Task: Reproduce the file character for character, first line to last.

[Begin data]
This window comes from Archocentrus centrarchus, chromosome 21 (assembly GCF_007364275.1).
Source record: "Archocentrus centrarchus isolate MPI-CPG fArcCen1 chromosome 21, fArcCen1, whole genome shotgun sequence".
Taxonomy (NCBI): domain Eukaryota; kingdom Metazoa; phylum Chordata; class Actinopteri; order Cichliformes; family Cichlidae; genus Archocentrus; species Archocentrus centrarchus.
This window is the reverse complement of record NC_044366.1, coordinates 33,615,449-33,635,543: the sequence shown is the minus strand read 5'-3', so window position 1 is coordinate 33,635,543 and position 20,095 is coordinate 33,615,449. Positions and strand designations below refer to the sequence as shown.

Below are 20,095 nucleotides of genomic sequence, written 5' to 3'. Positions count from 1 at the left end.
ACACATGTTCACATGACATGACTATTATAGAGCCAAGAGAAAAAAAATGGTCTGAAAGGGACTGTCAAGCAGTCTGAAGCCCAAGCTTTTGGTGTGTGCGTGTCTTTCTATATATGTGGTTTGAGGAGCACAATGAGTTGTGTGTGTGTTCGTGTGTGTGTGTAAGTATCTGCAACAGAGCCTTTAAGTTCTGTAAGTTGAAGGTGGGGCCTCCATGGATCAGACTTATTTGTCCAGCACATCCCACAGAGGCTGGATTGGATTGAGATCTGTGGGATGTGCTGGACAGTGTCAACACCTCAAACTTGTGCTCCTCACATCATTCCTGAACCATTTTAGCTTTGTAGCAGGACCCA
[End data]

This window comes from Archocentrus centrarchus, chromosome 21 (assembly GCF_007364275.1).
Source record: "Archocentrus centrarchus isolate MPI-CPG fArcCen1 chromosome 21, fArcCen1, whole genome shotgun sequence".
Taxonomy (NCBI): domain Eukaryota; kingdom Metazoa; phylum Chordata; class Actinopteri; order Cichliformes; family Cichlidae; genus Archocentrus; species Archocentrus centrarchus.
This window is the reverse complement of record NC_044366.1, coordinates 33,615,449-33,635,543: the sequence shown is the minus strand read 5'-3', so window position 1 is coordinate 33,635,543 and position 20,095 is coordinate 33,615,449. Positions and strand designations below refer to the sequence as shown.

Below are 20,095 nucleotides of genomic sequence, written 5' to 3'. Positions count from 1 at the left end.
ACACATGTTCACATGACATGACTATTATAGAGCCAAGAGAAAAAAAATGGTCTGAAAGGGACTGTCAAGCAGTCTGAAGCCCAAGCTTTTGGTGTGTGCGTGTCTTTCTATATATGTGGTTTGAGGAGCACAATGAGTTGTGTGTGTGTTCGTGTGTGTGTGTAAGTATCTGCAACAGAGCCTTTAAGTTCTGTAAGTTGAAGGTGGGGCCTCCATGGATCAGACTTATTTGTCCAGCACATCCCACAGAGGCTGGATTGGATTGAGATCTGTGGGATGTGCTGGACAGTGTCAACACCTCAAACTTGTGCTCCTCACATCATTCCTGAACCATTTTAGCTTTGTAGCAGGACCCA